In effect, the Flow is now in Suspended state and any sort of Run functionality will be disabled. There doesn’t seem to be a single place from which you can get a list of all such flows within your organization, the only thing that comes close is the “resources” page in the old Flow admin center, which doesn’t show any information on why the flow was disabled. Hopefully improvements are coming in this area as well.

So that’s it, in a nutshell. The new Block controls are nice to have, but should be expanded to cover every available connector, or even better, should be configurable down to the individual action/trigger. Some better inventory functionality should be made available as well. Still, the new controls are a step in the right direction, and I hope Microsoft will expand on these in the future.

Posted in Office 365 | 3 Comments

Mailbox folder permission cmdlets now return a PermissionSecurityPrincipal object

Albeit a minor change, this might affect some of your scripts, so you should be aware of it. Previously, the Get-MailboxFolderPermission cmdlet returned a ReducedRecipient object for the User property, and you could fetch a huge number of properties from it. Now, this has been changed, the User property returns a PermissionSecurityPrincipal object instead. Here’s an example:

C:\> Get-MailboxFolderPermission sharednew:\calendar -User vasil

FolderName           User                 AccessRights
----------           ----                 ------------
Calendar             Vasil Michev         {Editor}

C:\> (Get-MailboxFolderPermission sharednew:\calendar -User vasil).User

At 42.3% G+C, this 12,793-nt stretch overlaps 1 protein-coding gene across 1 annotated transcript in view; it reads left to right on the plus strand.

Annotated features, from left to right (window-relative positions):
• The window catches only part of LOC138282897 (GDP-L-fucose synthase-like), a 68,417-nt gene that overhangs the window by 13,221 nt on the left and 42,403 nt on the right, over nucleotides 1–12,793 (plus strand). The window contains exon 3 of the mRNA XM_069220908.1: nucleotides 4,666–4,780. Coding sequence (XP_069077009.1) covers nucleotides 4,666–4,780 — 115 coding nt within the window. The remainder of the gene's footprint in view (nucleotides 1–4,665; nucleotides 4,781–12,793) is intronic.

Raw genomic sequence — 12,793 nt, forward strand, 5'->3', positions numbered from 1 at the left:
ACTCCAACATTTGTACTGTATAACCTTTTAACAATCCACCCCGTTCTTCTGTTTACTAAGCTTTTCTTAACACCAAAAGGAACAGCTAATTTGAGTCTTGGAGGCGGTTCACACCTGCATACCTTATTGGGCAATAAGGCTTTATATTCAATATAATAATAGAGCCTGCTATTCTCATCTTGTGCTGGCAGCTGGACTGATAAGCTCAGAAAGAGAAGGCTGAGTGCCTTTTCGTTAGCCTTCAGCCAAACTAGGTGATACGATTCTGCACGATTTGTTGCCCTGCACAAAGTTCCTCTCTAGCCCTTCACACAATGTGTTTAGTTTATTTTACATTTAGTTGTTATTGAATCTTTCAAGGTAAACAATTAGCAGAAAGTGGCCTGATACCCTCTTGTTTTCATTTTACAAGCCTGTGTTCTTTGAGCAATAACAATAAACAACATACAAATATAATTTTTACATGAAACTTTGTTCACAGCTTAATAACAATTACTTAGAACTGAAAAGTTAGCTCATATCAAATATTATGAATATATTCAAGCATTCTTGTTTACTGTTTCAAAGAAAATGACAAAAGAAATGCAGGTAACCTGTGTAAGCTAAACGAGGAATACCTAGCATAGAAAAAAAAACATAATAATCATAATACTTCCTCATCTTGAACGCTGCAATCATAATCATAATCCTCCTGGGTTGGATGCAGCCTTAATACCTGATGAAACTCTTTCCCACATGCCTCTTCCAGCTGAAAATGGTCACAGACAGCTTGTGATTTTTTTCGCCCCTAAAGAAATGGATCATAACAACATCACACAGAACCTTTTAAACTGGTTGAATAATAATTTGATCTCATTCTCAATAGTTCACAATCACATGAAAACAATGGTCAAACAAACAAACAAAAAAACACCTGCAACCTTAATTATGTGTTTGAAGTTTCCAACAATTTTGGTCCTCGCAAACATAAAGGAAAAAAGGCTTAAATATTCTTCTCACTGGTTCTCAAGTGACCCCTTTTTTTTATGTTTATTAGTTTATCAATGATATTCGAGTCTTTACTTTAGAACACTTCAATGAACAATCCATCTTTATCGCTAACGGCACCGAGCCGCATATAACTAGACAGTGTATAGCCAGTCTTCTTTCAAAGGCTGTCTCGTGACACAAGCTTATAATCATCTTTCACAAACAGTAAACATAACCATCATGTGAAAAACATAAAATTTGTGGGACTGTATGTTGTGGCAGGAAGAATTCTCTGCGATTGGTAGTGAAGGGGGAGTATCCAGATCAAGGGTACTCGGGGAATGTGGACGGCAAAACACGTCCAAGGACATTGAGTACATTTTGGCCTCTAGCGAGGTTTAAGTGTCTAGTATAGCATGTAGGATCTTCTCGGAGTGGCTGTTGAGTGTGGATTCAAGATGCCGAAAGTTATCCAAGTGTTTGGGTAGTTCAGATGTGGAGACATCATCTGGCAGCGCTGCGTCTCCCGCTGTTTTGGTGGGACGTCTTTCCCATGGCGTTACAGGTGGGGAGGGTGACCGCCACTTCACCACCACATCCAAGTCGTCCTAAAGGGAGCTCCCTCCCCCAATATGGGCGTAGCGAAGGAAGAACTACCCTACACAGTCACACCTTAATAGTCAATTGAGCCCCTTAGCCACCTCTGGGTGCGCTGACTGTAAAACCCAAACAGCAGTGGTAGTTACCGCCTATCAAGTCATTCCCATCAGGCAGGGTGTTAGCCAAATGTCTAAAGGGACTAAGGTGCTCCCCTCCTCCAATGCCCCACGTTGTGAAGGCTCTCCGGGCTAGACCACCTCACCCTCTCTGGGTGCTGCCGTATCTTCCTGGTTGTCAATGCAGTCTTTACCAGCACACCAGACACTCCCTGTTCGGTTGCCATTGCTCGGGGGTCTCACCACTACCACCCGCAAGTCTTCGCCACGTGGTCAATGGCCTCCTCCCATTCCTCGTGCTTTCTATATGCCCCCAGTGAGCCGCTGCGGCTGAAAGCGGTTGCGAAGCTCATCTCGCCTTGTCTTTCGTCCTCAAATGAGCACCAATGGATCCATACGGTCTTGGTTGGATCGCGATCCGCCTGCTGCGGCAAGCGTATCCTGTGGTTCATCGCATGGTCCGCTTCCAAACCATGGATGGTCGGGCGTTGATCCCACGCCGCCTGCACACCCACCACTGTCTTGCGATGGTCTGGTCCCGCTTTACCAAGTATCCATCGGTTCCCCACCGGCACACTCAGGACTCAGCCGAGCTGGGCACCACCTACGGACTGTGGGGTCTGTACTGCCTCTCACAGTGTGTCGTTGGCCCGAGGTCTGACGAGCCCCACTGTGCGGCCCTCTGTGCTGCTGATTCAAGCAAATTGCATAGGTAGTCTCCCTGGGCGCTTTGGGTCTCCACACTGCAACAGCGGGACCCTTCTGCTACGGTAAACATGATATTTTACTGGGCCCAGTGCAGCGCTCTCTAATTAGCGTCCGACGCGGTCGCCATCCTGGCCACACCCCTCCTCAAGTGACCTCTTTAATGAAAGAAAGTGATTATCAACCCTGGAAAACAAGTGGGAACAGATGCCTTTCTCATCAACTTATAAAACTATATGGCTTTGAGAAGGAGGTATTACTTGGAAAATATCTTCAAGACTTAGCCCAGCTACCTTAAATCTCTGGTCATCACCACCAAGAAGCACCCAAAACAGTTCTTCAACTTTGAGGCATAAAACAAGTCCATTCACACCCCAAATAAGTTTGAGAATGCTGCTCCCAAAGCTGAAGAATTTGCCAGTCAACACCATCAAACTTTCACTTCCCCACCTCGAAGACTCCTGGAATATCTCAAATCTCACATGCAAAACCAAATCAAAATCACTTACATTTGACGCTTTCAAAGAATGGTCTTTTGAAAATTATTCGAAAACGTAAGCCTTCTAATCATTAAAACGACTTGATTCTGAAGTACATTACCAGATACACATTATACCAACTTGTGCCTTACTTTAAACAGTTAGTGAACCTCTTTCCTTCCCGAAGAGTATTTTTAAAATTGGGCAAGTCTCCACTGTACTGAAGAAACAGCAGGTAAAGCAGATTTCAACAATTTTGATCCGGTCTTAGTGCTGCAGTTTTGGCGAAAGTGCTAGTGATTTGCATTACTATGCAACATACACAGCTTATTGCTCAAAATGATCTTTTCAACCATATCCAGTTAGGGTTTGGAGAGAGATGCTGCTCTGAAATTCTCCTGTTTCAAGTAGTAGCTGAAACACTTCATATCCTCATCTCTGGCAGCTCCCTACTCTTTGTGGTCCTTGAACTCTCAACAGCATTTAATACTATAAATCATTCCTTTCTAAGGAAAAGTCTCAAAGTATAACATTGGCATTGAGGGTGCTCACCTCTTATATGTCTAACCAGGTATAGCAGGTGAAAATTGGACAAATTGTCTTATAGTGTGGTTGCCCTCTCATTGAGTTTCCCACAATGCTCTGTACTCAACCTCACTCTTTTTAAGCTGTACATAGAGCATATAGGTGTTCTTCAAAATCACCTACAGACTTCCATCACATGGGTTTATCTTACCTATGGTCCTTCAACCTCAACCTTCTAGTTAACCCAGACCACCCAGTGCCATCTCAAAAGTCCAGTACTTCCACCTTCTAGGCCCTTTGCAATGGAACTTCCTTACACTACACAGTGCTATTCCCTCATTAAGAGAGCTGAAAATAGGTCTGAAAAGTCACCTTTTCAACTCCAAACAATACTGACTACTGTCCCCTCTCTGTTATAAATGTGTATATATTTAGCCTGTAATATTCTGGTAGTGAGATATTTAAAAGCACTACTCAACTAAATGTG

UserType RecipientPrincipal                                                                                                         DisplayName
-------- ------------------                                                                                                         -----------
Internal /o=ExchangeLabs/ou=Exchange Administrative Group (FYDIBOHF23SPDLT)/cn=Recipients/cn=bad62dd352f14380881fb5335891a21d-vasil Vasil Michev

C:\> (Get-MailboxFolderPermission sharednew:\calendar -User vasil).User | gm

TypeName: Deserialized.Microsoft.Exchange.Management.StoreTasks.MailboxFolderUserId

The list of properties returned by the PermissionSecurityPrincipal/RecipientPrincipal object is quite smaller compared to what we had previously (16 properties vs 400+), but it sufficient to provide you the important details about the recipient to which the permissions have been added, so that’s OK. Here’s an example on how it looks like for my own user:

Now, I mentioned above that this change might affect some of your scripts. Namely, if you were using the User property to display information about the recipient, you might notice that it is now being displayed “empty” in some cases. For example, if we look into a calendar that has been “published” or shared to external user, or we look into the folder permissions of any Office 365 Group:

The data is still there, it’s just not properly displayed when using the default output formatting. But you might run into a similar issue in your own scripts, so you need to update them accordingly. For example, some of my own scripts previously used the User.ADRecipient property, which no longer exists. Instead, you can use User.RecipientPrincipal now.

And since this change applies only to Exchange Online, the scripts might work funny against on-premises Exchange servers now. But they were never designed to run against on-premises installs anyway. You can find the updated scripts here and here.

Posted in Uncategorized | Leave a comment

Reporting on user’s last logged in date in Office 365